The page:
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The Great Gatsby


Earlier this week, Premier Danny Williams disparagingly referred to Justice Clement Gascon as "The Great Gatsby." Surely, that reference to the title character of F. Scott Fitzgerald's famed novel was uttered hastily while the premier was discounting the recent decision of the Quebec Judge regarding AbitibiBowater and a potential multi-million dollar cleanup of the Grand Falls mill. In the novel, Gatsby, an independently wealthy man to be begin with, has his dream of love corrupted by a desire for money and the dishonesty of others. In the end, the pursuit of happiness turns into a search for more of the almighty dollar, which backfires for all involved.

Earlier this week, Premier Danny Williams disparagingly referred to Justice Clement Gascon as "The Great Gatsby."

Surely, that reference to the title character of F. Scott Fitzgerald's famed novel was uttered hastily while the premier was discounting the recent decision of the Quebec Judge regarding AbitibiBowater and a potential multi-million dollar cleanup of the Grand Falls mill.

In the novel, Gatsby, an independently wealthy man to be begin with, has his dream of love corrupted by a desire for money and the dishonesty of others. In the end, the pursuit of happiness turns into a search for more of the almighty dollar, which backfires for all involved.

The AbitibiBowater saga is all about money, most of it being paid out, it seems, by the people of this province.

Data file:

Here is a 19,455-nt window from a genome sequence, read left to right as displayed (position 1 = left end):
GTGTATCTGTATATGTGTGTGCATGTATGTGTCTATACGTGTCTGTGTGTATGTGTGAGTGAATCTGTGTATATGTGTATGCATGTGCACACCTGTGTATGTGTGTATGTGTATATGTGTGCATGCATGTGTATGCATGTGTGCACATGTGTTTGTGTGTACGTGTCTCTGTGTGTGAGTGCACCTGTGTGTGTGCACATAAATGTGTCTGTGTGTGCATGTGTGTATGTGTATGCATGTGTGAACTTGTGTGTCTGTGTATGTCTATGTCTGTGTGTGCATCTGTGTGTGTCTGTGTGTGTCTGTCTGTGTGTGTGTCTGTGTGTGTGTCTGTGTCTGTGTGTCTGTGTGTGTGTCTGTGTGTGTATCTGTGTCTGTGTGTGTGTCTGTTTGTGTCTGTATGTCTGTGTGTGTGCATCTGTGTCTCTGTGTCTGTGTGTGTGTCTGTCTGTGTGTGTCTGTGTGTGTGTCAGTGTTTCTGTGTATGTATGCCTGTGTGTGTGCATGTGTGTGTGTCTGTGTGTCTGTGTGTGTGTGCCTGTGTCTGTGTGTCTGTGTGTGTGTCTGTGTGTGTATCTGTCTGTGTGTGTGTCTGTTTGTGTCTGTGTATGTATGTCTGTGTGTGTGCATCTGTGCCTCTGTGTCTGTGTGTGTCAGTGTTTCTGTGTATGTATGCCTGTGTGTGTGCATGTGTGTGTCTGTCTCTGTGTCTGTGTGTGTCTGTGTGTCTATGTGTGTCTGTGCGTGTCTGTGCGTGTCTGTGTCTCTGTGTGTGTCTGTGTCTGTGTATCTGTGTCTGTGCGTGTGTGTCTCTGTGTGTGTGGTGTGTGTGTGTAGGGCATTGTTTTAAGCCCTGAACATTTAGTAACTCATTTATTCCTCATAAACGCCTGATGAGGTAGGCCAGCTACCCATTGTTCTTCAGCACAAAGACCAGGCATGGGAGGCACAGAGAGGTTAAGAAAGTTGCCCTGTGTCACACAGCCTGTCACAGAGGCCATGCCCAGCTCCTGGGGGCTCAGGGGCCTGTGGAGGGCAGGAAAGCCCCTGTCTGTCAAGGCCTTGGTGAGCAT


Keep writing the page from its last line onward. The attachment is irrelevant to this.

But we can't be sure, since no one is able to give concrete numbers yet.

The environmental cleanup is said to be worth at least $200 million, with legal fees around the whole matter now at near $8 million surely increasing with the upcoming May 12 Quebec Court of Appeal case regarding Justice Gascon's decision. Severance to workers cost roughly $37 million. Another $59 million for Nalcor to take over payments owed by Fortis for the Exploits River Hydro Partnership. NAFTA claims might total $300 million or more, but, of course, that is a federal matter. No doubt taxpayers of this province will pay for it one way or another, though.

The Government of Newfoundland and Labrador rushed into Buchans in early October to announce the cleanup there, which was a relief to those residents living under a cloud of uncertainly - and lead dust - for years.

The very same government issued clean up orders to the former AbitibiBowater mill and other areas shortly after. We now know the mill was owned at that point not by Abitibi but the government.

The only clean up that has been done at the mill property was performed by local contractors in March 2009 to remove hazardous waste from the site. Those contractors are still not paid.

There are questions as to who will pay for any of this clean up of the Abitibi properties, but there is no cleaning being done at present.

Why not?

The government ordered the former owners to remediate their properties, holdings that the people of the province now own because of the bungled expropriation.

Government has stepped in to make the Buchans area safe to live in.

In the House of Assembly last week, Environment Minister Charlene Johnson said Abitibi has a year to submit a remediation plan to government for clean up in Botwood, Stephenville, Grand Falls-Windsor, Buchans and some logging camps. Until that plan has been received, she could not give the House "a firm, actual cost."

The day before, on April 21, Premier Williams said Abitibi "owes us anywhere from $200 million to $300 million in environmental liabilities for the mess that they left us."

Around every turn in the Abitibi expropriation, there is something that stinks, and it is not the sulfur used years ago in the paper making process.

One thing is for sure, though.

Like the Great Gatsby's dream of success in love, the Williams' government's bid to secure the riches from hydro power for the people of the province seems to be backfiring.

At the end of the day, it may very well cost much more than the water of the Exploits can generate.

David Newell

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